Your veins have the difficult job of returning your blood, against gravity, to your heart. The body has many ways to assist in this action. When your calf muscles contract during walking, for instance, they help squeeze blood upward. "One-way" valves in you veins also prevent blood from flowing down. As we get older, however, these valves may become less efficient. The result may be venous insufficiency manifested in varicose veins or swollen ankles. Although varicose veins are thought of mostly for their cosmetic unattractiveness, they present a serious risk to seniors. A varicose vein which is accidentally cut will bleed profusely. What would you do to stop the bleeding? If you only apply a pressure dressing, the bleeding may not stop. The correct treatment is to first elevate the leg, then, while it is elevated, apply pressure with a bandage.

Varicose veins can also result in painful ulceration of the leg and ankle. These ulcerations are generally the end product of a progressive disease process which first causes the skin of the lower leg to become thickened and discolored. This "bark-like" skin is often itchy. Ulcers usually develop on the lower inside aspect of the leg, at the point where the venous pressure is the greatest.

Standing still for long periods of time tends to aggravate venous conditions so:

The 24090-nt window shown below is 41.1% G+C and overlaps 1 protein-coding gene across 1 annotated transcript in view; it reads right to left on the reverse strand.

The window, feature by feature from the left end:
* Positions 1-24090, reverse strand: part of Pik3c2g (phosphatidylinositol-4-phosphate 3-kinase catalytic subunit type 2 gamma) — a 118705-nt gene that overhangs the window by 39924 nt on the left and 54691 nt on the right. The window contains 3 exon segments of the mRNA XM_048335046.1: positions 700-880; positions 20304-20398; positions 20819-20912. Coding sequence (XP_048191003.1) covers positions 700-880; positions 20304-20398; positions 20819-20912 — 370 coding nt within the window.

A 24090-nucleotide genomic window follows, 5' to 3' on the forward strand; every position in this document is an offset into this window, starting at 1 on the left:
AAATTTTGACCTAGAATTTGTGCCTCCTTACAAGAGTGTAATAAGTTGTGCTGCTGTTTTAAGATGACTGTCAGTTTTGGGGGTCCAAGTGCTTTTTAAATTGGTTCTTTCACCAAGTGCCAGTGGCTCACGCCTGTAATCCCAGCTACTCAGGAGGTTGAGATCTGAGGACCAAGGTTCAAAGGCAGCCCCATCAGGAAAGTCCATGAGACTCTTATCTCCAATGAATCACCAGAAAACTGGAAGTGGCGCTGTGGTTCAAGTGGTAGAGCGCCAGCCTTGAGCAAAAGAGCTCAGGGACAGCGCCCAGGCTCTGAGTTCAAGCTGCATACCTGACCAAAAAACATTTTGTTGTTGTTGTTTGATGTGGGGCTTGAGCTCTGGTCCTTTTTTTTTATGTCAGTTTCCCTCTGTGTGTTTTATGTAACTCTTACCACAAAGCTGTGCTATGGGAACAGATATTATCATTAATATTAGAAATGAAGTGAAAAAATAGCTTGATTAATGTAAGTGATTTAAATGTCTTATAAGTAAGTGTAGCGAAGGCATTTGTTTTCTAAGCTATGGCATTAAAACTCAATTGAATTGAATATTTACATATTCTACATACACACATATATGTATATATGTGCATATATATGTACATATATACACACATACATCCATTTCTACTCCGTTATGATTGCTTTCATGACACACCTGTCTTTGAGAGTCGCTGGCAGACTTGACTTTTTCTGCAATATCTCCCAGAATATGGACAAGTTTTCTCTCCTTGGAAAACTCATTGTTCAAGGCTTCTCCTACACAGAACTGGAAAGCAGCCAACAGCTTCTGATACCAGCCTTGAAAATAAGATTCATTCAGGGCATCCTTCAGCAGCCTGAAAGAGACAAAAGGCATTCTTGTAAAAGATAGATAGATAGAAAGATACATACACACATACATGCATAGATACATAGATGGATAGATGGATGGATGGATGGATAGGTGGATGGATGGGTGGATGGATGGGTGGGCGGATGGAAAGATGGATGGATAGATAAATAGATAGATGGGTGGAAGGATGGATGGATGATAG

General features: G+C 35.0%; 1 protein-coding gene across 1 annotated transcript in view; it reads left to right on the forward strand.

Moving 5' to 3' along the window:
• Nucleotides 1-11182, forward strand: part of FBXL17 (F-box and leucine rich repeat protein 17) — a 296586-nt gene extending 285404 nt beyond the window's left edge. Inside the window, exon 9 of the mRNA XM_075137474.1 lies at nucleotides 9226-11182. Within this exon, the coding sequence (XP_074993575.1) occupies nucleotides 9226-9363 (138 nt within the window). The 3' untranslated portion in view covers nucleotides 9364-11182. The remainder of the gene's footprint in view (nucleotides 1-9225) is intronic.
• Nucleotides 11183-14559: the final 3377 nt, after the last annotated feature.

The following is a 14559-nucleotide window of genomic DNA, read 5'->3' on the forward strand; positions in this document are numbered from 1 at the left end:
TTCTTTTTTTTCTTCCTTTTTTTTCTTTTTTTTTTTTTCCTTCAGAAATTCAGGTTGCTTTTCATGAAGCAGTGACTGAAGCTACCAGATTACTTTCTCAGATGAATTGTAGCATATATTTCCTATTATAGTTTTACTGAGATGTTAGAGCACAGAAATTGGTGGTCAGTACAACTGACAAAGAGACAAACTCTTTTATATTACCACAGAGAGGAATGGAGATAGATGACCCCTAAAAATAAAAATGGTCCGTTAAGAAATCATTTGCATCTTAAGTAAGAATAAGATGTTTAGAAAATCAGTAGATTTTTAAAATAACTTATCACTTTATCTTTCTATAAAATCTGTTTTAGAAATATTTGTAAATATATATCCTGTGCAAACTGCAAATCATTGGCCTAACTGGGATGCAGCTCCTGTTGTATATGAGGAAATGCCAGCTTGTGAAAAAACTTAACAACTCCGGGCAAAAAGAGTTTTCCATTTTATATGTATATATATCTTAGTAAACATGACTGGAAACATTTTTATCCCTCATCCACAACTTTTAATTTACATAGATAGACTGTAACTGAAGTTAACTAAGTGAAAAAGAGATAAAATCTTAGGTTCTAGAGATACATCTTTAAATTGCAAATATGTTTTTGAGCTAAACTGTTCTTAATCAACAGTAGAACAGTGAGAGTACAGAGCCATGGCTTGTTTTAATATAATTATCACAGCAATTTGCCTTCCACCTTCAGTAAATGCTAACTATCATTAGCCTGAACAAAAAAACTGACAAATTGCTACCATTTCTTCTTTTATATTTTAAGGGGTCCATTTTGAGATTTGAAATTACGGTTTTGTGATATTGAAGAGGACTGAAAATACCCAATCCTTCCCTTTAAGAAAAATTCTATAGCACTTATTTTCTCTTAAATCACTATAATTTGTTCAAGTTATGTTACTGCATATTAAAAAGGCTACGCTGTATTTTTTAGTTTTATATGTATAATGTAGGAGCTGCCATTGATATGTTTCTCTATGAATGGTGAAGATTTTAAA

1. Whenever possible, try to raise your feet onto a footrest or chair.
  2. Elevate the base of your bed by placing an encyclopedia or large telephone book under the end of your mattress.
  3. Elastic stockings are useful in both the prevention and treatment of venous disorders.
  4. Do not use heating pads or whirlpools as this may damage the fragile tissues of your feet and toes.

11. How does diabetes affect the feet?

A systemic disease with a special predilection for the feet is diabetes mellitus, a metabolic disorder in which the body is not able to transport sugar from the blood to the tissues. Diabetes causes a thickening of the small vessels in the body, some of which supply the nerve fibers. When these vessels close, the underlying area becomes insensitive to pain and temperature.

The foot is of particular concern to diabetics because it is so vulnerable to trauma and its vessels are so small. Diabetics are very prone to both foot infections and ulcers and should therefore be seen regularly by both a physician and a podiatrist. Diabetic foot care education is critical in preventing the common diabetic foot problems from creating wounds and infections.

If you are a diabetic or suffer from any disease which results in decreased pain and temperature sensation, you should;

  1. Monitor water temperature. Be sure to use a thermometer to measure the temperature of water when bathing. If you step into a hot tub, you may unknowingly burn your feet The recommended temperature for bathing is ninety to ninety-five degrees Fahrenheit.